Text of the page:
The Citizens Advice Witness Service: supporting witnesses in criminal cases

Print This Post

6 April 2017


Published on behalf of Legal Futures Associate The Chartered Institute of Legal Executives

The Citizens Advice Witness Service provides a vital facility offering free and independent support for witnesses in every criminal court across England and Wales.

Giving evidence as a witness can be daunting, and the court process can be complicated and difficult to understand. Yet with the right support, a witness should be able to give evidence to the best of their ability which, in turn, supports the effective delivery of justice.

The Citizens Advice Witness Service is funded by the Ministry of Justice and offers free, independent and impartial support for defence and prosecution witnesses in around 270 criminal courts in England and Wales.1 The Witness Service provides practical information as well as emotional support to over 180,000 witnesses every year to help witnesses feel more confident about giving evidence.

The Witness Service wants witnesses to leave court feeling respected and fairly treated, having given their best evidence. A positive experience of giving evidence helps people have confidence in the criminal justice system, encouraging them to engage and cooperate with it. Eighty-two per cent of the witnesses supported by the Witness Service would be prepared to give evidence again: 60% because of its support.

Supporting defence witnesses

Although the Witness Service offers support to both defence and prosecution witnesses, defence witnesses made up 2% of the witnesses it supported in 2015/16, and only a small number of these were referred in advance. The majority of the witnesses it supports are giving evidence for the prosecution; this is mainly because the Witness Service knows when to expect prosecution witnesses and can work with them in advance. At present, the Witness Service does not know when to expect most defence witnesses as only a small number were referred in advance.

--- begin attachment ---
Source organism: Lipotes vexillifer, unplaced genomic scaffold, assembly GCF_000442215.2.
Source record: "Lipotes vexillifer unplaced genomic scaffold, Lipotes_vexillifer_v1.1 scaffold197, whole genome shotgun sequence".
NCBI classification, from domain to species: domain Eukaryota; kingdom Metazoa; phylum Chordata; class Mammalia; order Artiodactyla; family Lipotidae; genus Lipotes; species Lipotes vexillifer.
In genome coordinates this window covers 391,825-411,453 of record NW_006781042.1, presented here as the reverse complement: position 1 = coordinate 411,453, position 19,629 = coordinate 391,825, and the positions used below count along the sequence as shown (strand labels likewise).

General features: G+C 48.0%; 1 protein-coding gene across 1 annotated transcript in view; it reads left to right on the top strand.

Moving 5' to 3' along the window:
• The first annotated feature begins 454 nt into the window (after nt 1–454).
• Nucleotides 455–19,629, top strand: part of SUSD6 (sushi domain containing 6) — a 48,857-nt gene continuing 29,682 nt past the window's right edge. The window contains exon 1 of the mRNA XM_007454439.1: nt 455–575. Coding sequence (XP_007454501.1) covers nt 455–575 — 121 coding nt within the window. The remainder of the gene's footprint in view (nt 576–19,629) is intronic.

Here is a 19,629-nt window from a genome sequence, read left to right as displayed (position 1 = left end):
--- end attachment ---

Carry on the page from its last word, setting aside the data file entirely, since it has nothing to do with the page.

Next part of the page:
The Witness service wanted to understand why so few of the defence community were making use of the free service available, so it worked with an organisation called Supporting Justice to do some research and find out.

Supporting Justice spoke to defence lawyers to learn what might be preventing them from referring witnesses for support. The researchers found that many defence lawyers did not know what the service offers or the benefits of referring witnesses. In some cases they thought, wrongly, that it was a prosecution-only service.

By speaking with defence witnesses, Supporting Justice sought to understand their needs better too. The researchers found that defence witnesses did need – and want – more information and support.

One witness explained that giving evidence at court ‘wasn’t a pleasant feeling at all – it was stressful and we didn’t know where to go or who to ask for. We’ve been hanging around for hours with no information.’ Another witness said: ‘It’s been really scary, especially when you’ve never been in or seen a courtroom before.’

Supporting Justice also found that defence witnesses were not aware of what was available from the Witness Service. One witness said: ‘It’s a shame we were not aware of [the service] before we came here.’ Another explained that if they had known how the Witness Service could support them: ‘I definitely would have used the service – I think it would have been really helpful.’

Support can benefit defence lawyers and witnesses

There are real benefits to referring witnesses to the Witness Service. When witnesses feel informed and supported, they are more likely to attend court.

Witness Service staff and volunteers go far beyond offering witnesses and their families a cup of tea and a friendly face. They are highly trained and accredited to support both defence and prosecution witnesses, and they show incredible dedication to ensure that the service is independent of the police, prosecution agencies and the courts.